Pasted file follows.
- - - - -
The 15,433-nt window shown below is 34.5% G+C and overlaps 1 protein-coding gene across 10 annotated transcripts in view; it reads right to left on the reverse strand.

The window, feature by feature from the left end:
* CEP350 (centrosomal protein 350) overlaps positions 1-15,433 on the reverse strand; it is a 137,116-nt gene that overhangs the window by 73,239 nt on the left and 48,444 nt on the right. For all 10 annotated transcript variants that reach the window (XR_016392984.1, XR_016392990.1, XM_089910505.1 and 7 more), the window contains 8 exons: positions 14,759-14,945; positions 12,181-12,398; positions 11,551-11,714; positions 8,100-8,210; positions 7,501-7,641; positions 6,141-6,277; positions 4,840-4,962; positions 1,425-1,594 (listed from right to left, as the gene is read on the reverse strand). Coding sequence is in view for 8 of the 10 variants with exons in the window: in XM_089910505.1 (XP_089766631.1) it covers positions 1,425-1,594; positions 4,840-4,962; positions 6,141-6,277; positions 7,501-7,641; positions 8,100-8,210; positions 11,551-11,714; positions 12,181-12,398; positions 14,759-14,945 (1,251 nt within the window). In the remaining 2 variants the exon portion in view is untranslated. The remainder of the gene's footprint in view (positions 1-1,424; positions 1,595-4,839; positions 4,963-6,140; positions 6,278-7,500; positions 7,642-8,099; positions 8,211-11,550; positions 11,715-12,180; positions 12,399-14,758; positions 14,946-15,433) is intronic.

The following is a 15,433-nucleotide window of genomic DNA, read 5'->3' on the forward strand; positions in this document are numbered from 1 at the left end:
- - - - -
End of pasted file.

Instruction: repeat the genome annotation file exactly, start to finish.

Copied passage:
The 15,433-nt window shown below is 34.5% G+C and overlaps 1 protein-coding gene across 10 annotated transcripts in view; it reads right to left on the reverse strand.

The window, feature by feature from the left end:
* CEP350 (centrosomal protein 350) overlaps positions 1-15,433 on the reverse strand; it is a 137,116-nt gene that overhangs the window by 73,239 nt on the left and 48,444 nt on the right. For all 10 annotated transcript variants that reach the window (XR_016392984.1, XR_016392990.1, XM_089910505.1 and 7 more), the window contains 8 exons: positions 14,759-14,945; positions 12,181-12,398; positions 11,551-11,714; positions 8,100-8,210; positions 7,501-7,641; positions 6,141-6,277; positions 4,840-4,962; positions 1,425-1,594 (listed from right to left, as the gene is read on the reverse strand). Coding sequence is in view for 8 of the 10 variants with exons in the window: in XM_089910505.1 (XP_089766631.1) it covers positions 1,425-1,594; positions 4,840-4,962; positions 6,141-6,277; positions 7,501-7,641; positions 8,100-8,210; positions 11,551-11,714; positions 12,181-12,398; positions 14,759-14,945 (1,251 nt within the window). In the remaining 2 variants the exon portion in view is untranslated. The remainder of the gene's footprint in view (positions 1-1,424; positions 1,595-4,839; positions 4,963-6,140; positions 6,278-7,500; positions 7,642-8,099; positions 8,211-11,550; positions 11,715-12,180; positions 12,399-14,758; positions 14,946-15,433) is intronic.

The following is a 15,433-nucleotide window of genomic DNA, read 5'->3' on the forward strand; positions in this document are numbered from 1 at the left end: